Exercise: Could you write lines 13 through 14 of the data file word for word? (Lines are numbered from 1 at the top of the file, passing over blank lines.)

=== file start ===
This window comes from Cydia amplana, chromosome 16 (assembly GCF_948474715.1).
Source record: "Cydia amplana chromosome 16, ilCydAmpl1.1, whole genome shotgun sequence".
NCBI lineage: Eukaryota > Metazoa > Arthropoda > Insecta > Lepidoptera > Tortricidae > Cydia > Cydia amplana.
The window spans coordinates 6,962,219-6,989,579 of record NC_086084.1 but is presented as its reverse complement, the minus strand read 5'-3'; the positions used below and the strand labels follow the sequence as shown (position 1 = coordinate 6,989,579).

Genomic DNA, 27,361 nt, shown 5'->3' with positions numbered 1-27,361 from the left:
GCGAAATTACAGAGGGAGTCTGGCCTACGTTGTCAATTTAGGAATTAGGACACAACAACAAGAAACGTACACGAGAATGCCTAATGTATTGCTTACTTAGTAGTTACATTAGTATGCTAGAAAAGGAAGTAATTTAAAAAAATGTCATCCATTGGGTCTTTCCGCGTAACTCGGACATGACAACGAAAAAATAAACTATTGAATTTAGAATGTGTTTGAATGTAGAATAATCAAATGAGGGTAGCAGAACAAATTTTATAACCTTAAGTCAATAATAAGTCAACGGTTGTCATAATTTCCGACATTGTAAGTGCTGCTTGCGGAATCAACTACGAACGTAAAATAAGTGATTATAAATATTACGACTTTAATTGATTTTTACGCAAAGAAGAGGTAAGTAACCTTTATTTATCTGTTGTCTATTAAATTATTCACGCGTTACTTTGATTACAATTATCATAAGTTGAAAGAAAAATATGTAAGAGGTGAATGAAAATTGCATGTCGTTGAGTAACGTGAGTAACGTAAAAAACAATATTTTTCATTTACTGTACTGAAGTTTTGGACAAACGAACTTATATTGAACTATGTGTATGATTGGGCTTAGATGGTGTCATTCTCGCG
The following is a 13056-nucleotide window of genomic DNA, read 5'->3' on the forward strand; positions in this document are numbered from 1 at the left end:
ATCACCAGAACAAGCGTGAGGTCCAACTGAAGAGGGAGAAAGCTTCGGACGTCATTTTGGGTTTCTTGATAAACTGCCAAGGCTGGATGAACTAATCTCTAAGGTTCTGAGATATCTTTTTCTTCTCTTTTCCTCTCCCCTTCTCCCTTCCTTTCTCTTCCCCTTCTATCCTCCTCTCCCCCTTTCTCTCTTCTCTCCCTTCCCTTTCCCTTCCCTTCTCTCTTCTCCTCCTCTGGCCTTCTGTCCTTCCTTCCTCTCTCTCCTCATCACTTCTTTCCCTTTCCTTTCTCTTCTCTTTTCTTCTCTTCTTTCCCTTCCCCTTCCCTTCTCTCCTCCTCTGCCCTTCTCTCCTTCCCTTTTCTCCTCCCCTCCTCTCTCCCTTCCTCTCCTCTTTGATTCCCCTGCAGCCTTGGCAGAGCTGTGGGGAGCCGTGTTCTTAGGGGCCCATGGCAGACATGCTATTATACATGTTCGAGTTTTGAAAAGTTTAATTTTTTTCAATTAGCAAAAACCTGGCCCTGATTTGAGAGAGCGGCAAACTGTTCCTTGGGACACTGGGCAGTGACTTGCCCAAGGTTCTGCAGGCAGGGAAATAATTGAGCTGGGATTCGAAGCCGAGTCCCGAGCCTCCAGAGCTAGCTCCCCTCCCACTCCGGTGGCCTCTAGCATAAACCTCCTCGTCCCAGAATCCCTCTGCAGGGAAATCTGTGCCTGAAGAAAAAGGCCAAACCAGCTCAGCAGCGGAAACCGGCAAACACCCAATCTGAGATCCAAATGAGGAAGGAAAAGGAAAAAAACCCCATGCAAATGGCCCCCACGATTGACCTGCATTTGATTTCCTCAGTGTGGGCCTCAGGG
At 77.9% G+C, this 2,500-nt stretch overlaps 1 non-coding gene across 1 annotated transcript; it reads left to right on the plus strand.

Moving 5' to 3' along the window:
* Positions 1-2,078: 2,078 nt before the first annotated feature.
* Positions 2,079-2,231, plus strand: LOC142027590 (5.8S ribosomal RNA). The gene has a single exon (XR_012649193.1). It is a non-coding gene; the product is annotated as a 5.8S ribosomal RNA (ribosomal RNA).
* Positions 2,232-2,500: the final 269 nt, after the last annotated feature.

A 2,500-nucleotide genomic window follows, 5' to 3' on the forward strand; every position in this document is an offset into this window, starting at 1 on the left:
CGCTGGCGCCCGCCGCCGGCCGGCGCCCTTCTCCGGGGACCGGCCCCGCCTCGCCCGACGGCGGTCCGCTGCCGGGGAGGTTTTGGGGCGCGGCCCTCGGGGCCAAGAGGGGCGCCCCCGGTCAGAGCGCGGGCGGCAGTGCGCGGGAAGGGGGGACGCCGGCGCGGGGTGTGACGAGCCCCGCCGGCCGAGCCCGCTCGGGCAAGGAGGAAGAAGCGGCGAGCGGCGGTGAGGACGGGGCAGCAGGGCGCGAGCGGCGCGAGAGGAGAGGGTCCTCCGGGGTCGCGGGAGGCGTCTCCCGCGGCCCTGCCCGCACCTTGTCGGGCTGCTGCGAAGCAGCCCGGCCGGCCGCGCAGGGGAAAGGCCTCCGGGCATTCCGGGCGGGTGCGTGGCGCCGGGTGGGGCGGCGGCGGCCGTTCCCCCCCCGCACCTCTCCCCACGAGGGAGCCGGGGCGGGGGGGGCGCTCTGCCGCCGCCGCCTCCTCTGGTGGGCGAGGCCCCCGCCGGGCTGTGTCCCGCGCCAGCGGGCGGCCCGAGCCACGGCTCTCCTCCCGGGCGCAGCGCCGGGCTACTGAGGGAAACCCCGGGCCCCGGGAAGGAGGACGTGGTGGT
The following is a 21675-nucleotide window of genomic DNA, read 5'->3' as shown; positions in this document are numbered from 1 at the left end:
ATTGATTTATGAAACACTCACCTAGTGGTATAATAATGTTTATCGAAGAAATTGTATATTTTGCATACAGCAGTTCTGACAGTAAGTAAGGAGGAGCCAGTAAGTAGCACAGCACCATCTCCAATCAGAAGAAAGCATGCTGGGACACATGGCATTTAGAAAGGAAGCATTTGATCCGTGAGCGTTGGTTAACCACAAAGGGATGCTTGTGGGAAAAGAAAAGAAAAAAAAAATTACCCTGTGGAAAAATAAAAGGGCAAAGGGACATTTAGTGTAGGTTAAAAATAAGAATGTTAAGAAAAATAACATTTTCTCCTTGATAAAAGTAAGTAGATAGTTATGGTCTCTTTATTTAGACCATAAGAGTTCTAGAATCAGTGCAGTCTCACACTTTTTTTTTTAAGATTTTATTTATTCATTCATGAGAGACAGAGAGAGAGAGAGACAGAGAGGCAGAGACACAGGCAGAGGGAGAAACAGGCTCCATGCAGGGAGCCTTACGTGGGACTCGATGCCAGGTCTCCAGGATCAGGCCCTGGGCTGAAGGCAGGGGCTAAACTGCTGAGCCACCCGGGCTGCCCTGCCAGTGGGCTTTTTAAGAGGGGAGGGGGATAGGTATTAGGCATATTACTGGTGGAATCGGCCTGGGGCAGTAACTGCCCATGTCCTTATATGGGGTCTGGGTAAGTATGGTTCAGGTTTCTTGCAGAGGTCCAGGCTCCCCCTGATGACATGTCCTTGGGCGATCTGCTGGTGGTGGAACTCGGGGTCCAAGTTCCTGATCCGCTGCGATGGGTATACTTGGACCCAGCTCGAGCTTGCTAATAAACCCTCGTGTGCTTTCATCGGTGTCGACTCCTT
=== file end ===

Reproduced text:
* Positions 2,232-2,500: the final 269 nt, after the last annotated feature.

A 2,500-nucleotide genomic window follows, 5' to 3' on the forward strand; every position in this document is an offset into this window, starting at 1 on the left: